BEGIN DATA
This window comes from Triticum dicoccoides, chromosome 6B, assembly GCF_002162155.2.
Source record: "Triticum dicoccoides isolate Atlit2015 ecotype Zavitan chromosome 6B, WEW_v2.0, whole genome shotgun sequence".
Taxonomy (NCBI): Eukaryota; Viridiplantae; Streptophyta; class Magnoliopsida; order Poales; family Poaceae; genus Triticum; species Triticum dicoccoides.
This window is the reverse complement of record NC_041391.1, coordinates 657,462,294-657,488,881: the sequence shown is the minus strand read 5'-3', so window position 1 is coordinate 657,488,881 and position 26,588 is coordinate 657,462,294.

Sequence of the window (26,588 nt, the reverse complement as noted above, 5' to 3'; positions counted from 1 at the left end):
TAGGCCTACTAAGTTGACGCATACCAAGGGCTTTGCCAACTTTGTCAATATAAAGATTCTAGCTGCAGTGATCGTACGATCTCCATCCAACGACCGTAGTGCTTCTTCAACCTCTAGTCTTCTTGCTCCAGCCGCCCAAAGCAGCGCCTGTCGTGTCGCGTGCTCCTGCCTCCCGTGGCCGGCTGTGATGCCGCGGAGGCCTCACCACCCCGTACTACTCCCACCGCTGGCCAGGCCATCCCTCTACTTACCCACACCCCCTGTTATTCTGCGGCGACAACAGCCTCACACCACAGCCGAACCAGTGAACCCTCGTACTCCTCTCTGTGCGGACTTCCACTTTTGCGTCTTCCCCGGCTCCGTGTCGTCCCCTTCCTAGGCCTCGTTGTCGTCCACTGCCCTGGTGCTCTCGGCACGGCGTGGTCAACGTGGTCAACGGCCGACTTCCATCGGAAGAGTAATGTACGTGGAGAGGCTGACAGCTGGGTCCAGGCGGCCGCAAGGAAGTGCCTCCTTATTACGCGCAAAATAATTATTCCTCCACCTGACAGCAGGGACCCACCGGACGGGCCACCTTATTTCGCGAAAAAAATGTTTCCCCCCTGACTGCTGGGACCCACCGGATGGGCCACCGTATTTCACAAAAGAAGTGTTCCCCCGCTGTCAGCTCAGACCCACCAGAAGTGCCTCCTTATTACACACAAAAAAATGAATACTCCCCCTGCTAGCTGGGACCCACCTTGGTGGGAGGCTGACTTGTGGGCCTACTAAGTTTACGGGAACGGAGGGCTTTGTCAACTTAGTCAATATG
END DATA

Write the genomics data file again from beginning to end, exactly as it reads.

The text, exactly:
This window comes from Triticum dicoccoides, chromosome 6B, assembly GCF_002162155.2.
Source record: "Triticum dicoccoides isolate Atlit2015 ecotype Zavitan chromosome 6B, WEW_v2.0, whole genome shotgun sequence".
Taxonomy (NCBI): Eukaryota; Viridiplantae; Streptophyta; class Magnoliopsida; order Poales; family Poaceae; genus Triticum; species Triticum dicoccoides.
This window is the reverse complement of record NC_041391.1, coordinates 657,462,294-657,488,881: the sequence shown is the minus strand read 5'-3', so window position 1 is coordinate 657,488,881 and position 26,588 is coordinate 657,462,294.

Sequence of the window (26,588 nt, the reverse complement as noted above, 5' to 3'; positions counted from 1 at the left end):
TAGGCCTACTAAGTTGACGCATACCAAGGGCTTTGCCAACTTTGTCAATATAAAGATTCTAGCTGCAGTGATCGTACGATCTCCATCCAACGACCGTAGTGCTTCTTCAACCTCTAGTCTTCTTGCTCCAGCCGCCCAAAGCAGCGCCTGTCGTGTCGCGTGCTCCTGCCTCCCGTGGCCGGCTGTGATGCCGCGGAGGCCTCACCACCCCGTACTACTCCCACCGCTGGCCAGGCCATCCCTCTACTTACCCACACCCCCTGTTATTCTGCGGCGACAACAGCCTCACACCACAGCCGAACCAGTGAACCCTCGTACTCCTCTCTGTGCGGACTTCCACTTTTGCGTCTTCCCCGGCTCCGTGTCGTCCCCTTCCTAGGCCTCGTTGTCGTCCACTGCCCTGGTGCTCTCGGCACGGCGTGGTCAACGTGGTCAACGGCCGACTTCCATCGGAAGAGTAATGTACGTGGAGAGGCTGACAGCTGGGTCCAGGCGGCCGCAAGGAAGTGCCTCCTTATTACGCGCAAAATAATTATTCCTCCACCTGACAGCAGGGACCCACCGGACGGGCCACCTTATTTCGCGAAAAAAATGTTTCCCCCCTGACTGCTGGGACCCACCGGATGGGCCACCGTATTTCACAAAAGAAGTGTTCCCCCGCTGTCAGCTCAGACCCACCAGAAGTGCCTCCTTATTACACACAAAAAAATGAATACTCCCCCTGCTAGCTGGGACCCACCTTGGTGGGAGGCTGACTTGTGGGCCTACTAAGTTTACGGGAACGGAGGGCTTTGTCAACTTAGTCAATATG